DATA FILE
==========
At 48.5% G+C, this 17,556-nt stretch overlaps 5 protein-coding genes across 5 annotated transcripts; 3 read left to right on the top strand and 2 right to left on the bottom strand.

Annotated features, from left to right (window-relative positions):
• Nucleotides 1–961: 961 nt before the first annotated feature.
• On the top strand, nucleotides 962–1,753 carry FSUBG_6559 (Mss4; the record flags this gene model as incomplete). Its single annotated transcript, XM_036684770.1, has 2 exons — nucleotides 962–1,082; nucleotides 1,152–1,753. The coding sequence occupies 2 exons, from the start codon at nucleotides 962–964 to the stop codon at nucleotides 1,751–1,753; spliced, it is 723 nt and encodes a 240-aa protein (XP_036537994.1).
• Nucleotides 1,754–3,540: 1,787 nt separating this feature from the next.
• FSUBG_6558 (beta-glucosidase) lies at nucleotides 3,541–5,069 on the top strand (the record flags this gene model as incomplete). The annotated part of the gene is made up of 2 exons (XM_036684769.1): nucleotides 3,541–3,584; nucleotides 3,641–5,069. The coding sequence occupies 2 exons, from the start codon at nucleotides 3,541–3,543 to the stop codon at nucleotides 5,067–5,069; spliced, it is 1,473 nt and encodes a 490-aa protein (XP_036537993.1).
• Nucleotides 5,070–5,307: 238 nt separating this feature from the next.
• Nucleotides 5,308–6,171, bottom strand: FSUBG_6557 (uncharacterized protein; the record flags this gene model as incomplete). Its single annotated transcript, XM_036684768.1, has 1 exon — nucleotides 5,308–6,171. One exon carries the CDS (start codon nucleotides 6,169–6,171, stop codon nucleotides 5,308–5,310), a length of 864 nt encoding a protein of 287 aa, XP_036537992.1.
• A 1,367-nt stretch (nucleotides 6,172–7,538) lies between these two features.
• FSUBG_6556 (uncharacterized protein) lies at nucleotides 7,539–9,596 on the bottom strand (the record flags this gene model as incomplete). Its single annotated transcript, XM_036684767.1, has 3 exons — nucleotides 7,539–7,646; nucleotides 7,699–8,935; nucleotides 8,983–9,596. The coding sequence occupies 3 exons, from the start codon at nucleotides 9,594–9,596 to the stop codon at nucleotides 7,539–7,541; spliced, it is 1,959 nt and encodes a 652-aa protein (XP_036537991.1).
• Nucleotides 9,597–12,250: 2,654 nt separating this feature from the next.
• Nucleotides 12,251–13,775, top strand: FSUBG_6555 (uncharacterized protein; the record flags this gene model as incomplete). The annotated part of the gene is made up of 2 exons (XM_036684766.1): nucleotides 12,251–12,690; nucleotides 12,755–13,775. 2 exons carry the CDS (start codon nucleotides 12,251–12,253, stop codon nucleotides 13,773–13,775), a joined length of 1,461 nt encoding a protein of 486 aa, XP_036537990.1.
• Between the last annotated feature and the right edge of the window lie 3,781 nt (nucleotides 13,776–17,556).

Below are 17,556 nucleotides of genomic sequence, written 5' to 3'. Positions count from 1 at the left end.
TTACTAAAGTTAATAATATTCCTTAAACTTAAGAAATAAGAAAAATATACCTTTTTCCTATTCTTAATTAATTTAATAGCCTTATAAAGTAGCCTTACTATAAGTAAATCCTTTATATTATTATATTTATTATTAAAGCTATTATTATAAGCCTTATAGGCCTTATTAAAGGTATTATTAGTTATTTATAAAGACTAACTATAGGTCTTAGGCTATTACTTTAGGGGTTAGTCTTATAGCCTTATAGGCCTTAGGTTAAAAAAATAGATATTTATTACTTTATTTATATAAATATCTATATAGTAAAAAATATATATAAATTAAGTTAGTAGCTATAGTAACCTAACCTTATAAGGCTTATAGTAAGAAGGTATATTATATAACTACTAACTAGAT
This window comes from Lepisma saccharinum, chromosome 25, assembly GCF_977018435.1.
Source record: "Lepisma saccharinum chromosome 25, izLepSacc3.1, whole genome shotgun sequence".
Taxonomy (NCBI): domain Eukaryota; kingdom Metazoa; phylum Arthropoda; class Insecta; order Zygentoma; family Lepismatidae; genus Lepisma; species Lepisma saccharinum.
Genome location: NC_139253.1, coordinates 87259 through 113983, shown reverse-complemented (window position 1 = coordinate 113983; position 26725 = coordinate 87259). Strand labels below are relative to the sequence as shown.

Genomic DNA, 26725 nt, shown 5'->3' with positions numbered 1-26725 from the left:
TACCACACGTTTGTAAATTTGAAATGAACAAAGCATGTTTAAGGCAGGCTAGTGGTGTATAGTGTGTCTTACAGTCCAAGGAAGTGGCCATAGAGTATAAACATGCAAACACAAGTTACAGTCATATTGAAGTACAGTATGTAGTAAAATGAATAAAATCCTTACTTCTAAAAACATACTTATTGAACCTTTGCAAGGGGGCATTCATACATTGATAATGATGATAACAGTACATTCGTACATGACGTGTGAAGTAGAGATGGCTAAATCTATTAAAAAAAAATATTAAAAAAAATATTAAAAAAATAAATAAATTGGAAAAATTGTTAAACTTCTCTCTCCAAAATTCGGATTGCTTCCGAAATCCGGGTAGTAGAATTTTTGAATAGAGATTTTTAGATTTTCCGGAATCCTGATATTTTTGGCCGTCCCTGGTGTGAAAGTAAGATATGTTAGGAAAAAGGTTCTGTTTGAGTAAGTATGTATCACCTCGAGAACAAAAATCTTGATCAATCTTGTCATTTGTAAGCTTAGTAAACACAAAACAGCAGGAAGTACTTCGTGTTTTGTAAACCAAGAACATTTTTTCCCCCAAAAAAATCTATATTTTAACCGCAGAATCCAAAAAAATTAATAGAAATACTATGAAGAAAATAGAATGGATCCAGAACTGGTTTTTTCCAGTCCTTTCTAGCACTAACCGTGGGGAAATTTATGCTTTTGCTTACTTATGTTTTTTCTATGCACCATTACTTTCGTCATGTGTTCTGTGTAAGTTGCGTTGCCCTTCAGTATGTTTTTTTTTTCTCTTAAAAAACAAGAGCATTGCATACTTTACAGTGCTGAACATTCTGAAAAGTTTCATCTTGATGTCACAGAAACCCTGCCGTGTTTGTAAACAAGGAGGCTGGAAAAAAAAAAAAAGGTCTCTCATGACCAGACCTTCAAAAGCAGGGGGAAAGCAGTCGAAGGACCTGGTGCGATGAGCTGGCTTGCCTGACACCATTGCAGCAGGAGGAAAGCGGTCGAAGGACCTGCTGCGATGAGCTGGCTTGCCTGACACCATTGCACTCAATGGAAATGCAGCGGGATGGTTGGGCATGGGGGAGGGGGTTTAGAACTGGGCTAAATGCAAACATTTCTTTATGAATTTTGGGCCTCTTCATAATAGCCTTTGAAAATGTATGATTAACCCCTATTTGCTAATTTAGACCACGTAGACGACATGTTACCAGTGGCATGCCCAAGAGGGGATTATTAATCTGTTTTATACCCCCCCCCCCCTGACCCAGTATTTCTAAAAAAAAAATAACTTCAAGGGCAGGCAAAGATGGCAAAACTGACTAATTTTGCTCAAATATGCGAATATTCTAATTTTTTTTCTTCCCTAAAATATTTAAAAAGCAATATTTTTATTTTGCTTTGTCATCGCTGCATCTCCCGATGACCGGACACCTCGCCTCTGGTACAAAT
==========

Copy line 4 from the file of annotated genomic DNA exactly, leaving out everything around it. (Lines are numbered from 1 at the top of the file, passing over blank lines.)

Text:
• On the top strand, nucleotides 962–1,753 carry FSUBG_6559 (Mss4; the record flags this gene model as incomplete). Its single annotated transcript, XM_036684770.1, has 2 exons — nucleotides 962–1,082; nucleotides 1,152–1,753. The coding sequence occupies 2 exons, from the start codon at nucleotides 962–964 to the stop codon at nucleotides 1,751–1,753; spliced, it is 723 nt and encodes a 240-aa protein (XP_036537994.1).